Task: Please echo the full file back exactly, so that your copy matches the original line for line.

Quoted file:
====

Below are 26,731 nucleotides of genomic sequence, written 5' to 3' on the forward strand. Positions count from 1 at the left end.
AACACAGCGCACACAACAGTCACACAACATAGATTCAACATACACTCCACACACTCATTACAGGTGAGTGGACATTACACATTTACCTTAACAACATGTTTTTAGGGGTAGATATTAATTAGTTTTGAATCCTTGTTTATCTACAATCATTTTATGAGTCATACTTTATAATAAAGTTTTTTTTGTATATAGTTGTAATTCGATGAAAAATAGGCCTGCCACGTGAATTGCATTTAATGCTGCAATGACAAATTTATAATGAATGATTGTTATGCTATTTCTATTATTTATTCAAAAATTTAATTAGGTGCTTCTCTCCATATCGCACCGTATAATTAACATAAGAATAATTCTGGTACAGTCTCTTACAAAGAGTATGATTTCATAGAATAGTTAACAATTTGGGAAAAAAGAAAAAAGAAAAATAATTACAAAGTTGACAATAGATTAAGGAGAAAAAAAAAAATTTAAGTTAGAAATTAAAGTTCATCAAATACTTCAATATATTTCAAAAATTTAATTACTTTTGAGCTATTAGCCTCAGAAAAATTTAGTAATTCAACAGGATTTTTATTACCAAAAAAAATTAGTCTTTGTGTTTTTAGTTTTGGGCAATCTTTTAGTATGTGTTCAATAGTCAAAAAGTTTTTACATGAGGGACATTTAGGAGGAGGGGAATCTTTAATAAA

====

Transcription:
Below are 26,731 nucleotides of genomic sequence, written 5' to 3' on the forward strand. Positions count from 1 at the left end.
AACACAGCGCACACAACAGTCACACAACATAGATTCAACATACACTCCACACACTCATTACAGGTGAGTGGACATTACACATTTACCTTAACAACATGTTTTTAGGGGTAGATATTAATTAGTTTTGAATCCTTGTTTATCTACAATCATTTTATGAGTCATACTTTATAATAAAGTTTTTTTTGTATATAGTTGTAATTCGATGAAAAATAGGCCTGCCACGTGAATTGCATTTAATGCTGCAATGACAAATTTATAATGAATGATTGTTATGCTATTTCTATTATTTATTCAAAAATTTAATTAGGTGCTTCTCTCCATATCGCACCGTATAATTAACATAAGAATAATTCTGGTACAGTCTCTTACAAAGAGTATGATTTCATAGAATAGTTAACAATTTGGGAAAAAAGAAAAAAGAAAAATAATTACAAAGTTGACAATAGATTAAGGAGAAAAAAAAAAATTTAAGTTAGAAATTAAAGTTCATCAAATACTTCAATATATTTCAAAAATTTAATTACTTTTGAGCTATTAGCCTCAGAAAAATTTAGTAATTCAACAGGATTTTTATTACCAAAAAAAATTAGTCTTTGTGTTTTTAGTTTTGGGCAATCTTTTAGTATGTGTTCAATAGTCAAAAAGTTTTTACATGAGGGACATTTAGGAGGAGGGGAATCTTTAATAAA